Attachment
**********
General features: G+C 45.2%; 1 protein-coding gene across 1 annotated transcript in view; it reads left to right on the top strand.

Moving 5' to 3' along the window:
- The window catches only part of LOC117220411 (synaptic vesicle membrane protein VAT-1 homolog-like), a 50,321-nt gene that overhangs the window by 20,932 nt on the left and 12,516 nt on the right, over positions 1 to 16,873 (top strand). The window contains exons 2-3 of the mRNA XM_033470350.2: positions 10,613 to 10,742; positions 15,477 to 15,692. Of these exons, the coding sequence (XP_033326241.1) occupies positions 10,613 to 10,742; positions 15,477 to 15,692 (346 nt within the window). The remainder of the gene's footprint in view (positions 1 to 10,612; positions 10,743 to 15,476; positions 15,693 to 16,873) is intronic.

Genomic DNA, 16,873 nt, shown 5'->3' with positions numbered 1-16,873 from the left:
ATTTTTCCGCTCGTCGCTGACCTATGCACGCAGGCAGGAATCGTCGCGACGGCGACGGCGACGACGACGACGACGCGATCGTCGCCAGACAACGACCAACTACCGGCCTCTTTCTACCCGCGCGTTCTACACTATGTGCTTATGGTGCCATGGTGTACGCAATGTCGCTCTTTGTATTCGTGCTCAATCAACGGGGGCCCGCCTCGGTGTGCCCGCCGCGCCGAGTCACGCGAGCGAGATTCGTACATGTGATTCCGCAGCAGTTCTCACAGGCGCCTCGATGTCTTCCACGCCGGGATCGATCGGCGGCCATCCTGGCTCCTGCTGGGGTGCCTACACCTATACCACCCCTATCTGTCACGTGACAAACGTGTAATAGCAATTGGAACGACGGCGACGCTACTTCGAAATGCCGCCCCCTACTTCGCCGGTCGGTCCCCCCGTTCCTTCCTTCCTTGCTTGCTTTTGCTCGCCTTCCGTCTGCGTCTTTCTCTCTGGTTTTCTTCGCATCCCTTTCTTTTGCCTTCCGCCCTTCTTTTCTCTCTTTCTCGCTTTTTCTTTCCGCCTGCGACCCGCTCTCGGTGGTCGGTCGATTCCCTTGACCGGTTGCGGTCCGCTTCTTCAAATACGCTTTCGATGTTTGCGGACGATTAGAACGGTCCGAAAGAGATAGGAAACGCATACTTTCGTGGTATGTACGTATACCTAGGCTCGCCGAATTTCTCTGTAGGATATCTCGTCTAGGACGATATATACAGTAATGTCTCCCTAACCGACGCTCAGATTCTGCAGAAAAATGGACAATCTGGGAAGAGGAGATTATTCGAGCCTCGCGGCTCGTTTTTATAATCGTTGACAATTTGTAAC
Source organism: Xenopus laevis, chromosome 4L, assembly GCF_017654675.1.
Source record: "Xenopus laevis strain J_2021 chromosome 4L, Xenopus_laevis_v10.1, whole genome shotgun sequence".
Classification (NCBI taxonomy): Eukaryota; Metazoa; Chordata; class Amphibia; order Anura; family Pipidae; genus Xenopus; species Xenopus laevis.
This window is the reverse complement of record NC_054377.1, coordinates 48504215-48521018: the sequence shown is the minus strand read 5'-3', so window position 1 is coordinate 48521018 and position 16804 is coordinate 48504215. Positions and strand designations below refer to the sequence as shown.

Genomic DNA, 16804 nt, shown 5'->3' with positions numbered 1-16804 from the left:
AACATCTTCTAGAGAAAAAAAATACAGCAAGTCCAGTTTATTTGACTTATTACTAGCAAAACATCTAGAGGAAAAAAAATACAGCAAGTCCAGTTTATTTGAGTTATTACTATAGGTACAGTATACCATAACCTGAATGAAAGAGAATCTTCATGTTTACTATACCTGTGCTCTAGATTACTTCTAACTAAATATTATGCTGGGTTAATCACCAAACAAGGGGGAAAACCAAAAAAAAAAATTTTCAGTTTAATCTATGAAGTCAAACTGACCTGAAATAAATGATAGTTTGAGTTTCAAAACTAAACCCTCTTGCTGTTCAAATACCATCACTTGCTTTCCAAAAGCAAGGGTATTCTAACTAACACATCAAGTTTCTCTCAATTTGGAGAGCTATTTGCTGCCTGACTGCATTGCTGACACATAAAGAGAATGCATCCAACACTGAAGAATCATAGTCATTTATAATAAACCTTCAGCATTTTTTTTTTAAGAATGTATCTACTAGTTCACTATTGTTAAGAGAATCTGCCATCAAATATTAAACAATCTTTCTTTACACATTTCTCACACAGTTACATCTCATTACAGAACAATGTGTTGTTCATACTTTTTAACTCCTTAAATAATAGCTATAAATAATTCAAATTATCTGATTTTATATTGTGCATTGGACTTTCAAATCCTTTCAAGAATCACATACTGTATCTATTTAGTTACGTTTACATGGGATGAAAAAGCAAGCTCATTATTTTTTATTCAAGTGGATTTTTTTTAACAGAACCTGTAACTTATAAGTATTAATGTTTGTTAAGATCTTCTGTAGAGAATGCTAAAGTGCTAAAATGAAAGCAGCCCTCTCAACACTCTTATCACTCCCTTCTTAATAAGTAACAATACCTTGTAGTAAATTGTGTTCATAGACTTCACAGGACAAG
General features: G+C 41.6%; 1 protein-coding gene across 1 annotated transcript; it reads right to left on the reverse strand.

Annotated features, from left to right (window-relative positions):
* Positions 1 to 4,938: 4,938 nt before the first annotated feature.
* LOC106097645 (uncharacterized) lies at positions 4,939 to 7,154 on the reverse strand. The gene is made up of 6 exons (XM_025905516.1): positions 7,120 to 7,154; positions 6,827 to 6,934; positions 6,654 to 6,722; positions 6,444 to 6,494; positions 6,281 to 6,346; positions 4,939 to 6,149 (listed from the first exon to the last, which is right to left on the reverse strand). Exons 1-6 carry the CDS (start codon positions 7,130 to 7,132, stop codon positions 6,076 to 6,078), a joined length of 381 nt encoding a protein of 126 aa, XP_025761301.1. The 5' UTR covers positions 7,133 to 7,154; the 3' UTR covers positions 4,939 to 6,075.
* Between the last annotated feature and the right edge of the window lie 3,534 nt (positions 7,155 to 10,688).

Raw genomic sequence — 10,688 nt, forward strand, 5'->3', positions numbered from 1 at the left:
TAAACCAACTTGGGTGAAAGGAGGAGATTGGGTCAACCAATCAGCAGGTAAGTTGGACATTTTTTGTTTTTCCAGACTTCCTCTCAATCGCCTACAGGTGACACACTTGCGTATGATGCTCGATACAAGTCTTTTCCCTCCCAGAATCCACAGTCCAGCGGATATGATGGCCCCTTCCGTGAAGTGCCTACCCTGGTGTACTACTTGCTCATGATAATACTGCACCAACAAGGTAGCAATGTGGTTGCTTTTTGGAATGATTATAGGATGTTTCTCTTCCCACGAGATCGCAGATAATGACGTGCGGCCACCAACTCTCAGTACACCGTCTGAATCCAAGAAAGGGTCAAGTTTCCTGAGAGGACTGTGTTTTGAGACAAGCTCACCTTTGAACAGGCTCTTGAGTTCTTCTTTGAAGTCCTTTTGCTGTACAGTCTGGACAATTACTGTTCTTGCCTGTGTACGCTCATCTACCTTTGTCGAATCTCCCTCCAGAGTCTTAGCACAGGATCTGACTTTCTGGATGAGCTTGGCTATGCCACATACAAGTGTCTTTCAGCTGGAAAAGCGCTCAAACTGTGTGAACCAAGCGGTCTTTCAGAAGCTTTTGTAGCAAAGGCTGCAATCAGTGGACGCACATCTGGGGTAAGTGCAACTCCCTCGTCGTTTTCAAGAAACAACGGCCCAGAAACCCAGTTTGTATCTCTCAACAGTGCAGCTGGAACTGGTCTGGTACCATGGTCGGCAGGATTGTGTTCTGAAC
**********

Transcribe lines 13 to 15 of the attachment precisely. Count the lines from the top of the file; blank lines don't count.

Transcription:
Annotated features, from left to right (window-relative positions):
* Positions 1 to 4,938: 4,938 nt before the first annotated feature.
* LOC106097645 (uncharacterized) lies at positions 4,939 to 7,154 on the reverse strand. The gene is made up of 6 exons (XM_025905516.1): positions 7,120 to 7,154; positions 6,827 to 6,934; positions 6,654 to 6,722; positions 6,444 to 6,494; positions 6,281 to 6,346; positions 4,939 to 6,149 (listed from the first exon to the last, which is right to left on the reverse strand). Exons 1-6 carry the CDS (start codon positions 7,130 to 7,132, stop codon positions 6,076 to 6,078), a joined length of 381 nt encoding a protein of 126 aa, XP_025761301.1. The 5' UTR covers positions 7,133 to 7,154; the 3' UTR covers positions 4,939 to 6,075.